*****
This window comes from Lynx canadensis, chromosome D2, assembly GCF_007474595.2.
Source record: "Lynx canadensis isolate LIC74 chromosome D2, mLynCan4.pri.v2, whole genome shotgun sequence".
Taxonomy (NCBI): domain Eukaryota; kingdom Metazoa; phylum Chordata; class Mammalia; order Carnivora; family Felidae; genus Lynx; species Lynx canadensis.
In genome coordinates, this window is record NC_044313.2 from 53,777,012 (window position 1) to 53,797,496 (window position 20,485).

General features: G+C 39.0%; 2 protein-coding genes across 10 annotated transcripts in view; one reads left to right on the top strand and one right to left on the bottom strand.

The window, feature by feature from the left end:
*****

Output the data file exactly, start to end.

This window comes from Lynx canadensis, chromosome D2, assembly GCF_007474595.2.
Source record: "Lynx canadensis isolate LIC74 chromosome D2, mLynCan4.pri.v2, whole genome shotgun sequence".
Taxonomy (NCBI): domain Eukaryota; kingdom Metazoa; phylum Chordata; class Mammalia; order Carnivora; family Felidae; genus Lynx; species Lynx canadensis.
In genome coordinates, this window is record NC_044313.2 from 53,777,012 (window position 1) to 53,797,496 (window position 20,485).

General features: G+C 39.0%; 2 protein-coding genes across 10 annotated transcripts in view; one reads left to right on the top strand and one right to left on the bottom strand.

The window, feature by feature from the left end: